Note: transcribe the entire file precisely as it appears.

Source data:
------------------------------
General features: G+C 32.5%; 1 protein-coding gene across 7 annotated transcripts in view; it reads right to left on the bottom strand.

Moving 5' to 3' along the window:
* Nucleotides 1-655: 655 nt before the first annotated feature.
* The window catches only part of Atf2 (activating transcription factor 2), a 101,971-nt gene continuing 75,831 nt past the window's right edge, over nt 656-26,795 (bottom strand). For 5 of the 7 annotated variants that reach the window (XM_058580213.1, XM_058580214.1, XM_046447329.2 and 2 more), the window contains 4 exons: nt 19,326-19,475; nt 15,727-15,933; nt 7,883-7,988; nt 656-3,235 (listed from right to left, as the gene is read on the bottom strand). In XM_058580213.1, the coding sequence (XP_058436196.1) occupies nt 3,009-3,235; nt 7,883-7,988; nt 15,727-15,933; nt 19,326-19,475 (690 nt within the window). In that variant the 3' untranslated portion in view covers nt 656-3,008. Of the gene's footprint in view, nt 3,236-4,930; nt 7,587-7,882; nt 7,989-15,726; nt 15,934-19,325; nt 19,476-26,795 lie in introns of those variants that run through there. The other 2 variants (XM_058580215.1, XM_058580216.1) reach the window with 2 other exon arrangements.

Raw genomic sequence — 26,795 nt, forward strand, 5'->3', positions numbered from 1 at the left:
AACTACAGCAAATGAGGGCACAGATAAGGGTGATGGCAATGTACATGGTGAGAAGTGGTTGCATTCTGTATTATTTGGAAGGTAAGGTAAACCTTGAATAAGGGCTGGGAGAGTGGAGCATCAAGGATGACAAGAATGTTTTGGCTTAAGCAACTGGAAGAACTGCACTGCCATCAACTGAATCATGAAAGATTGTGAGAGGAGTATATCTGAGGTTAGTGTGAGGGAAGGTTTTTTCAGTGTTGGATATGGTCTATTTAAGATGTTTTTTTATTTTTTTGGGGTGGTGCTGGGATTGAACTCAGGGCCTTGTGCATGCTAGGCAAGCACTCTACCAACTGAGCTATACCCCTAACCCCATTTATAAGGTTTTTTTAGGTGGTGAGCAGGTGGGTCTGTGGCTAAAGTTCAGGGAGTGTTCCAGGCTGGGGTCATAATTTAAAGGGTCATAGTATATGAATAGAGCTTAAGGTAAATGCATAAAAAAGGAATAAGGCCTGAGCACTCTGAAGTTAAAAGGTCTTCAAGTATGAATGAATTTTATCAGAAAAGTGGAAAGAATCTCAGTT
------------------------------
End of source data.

General features: G+C 32.5%; 1 protein-coding gene across 7 annotated transcripts in view; it reads right to left on the bottom strand.

Moving 5' to 3' along the window:
* Nucleotides 1-655: 655 nt before the first annotated feature.
* The window catches only part of Atf2 (activating transcription factor 2), a 101,971-nt gene continuing 75,831 nt past the window's right edge, over nt 656-26,795 (bottom strand). For 5 of the 7 annotated variants that reach the window (XM_058580213.1, XM_058580214.1, XM_046447329.2 and 2 more), the window contains 4 exons: nt 19,326-19,475; nt 15,727-15,933; nt 7,883-7,988; nt 656-3,235 (listed from right to left, as the gene is read on the bottom strand). In XM_058580213.1, the coding sequence (XP_058436196.1) occupies nt 3,009-3,235; nt 7,883-7,988; nt 15,727-15,933; nt 19,326-19,475 (690 nt within the window). In that variant the 3' untranslated portion in view covers nt 656-3,008. Of the gene's footprint in view, nt 3,236-4,930; nt 7,587-7,882; nt 7,989-15,726; nt 15,934-19,325; nt 19,476-26,795 lie in introns of those variants that run through there. The other 2 variants (XM_058580215.1, XM_058580216.1) reach the window with 2 other exon arrangements.

Raw genomic sequence — 26,795 nt, forward strand, 5'->3', positions numbered from 1 at the left:
AACTACAGCAAATGAGGGCACAGATAAGGGTGATGGCAATGTACATGGTGAGAAGTGGTTGCATTCTGTATTATTTGGAAGGTAAGGTAAACCTTGAATAAGGGCTGGGAGAGTGGAGCATCAAGGATGACAAGAATGTTTTGGCTTAAGCAACTGGAAGAACTGCACTGCCATCAACTGAATCATGAAAGATTGTGAGAGGAGTATATCTGAGGTTAGTGTGAGGGAAGGTTTTTTCAGTGTTGGATATGGTCTATTTAAGATGTTTTTTTATTTTTTTGGGGTGGTGCTGGGATTGAACTCAGGGCCTTGTGCATGCTAGGCAAGCACTCTACCAACTGAGCTATACCCCTAACCCCATTTATAAGGTTTTTTTAGGTGGTGAGCAGGTGGGTCTGTGGCTAAAGTTCAGGGAGTGTTCCAGGCTGGGGTCATAATTTAAAGGGTCATAGTATATGAATAGAGCTTAAGGTAAATGCATAAAAAAGGAATAAGGCCTGAGCACTCTGAAGTTAAAAGGTCTTCAAGTATGAATGAATTTTATCAGAAAAGTGGAAAGAATCTCAGTT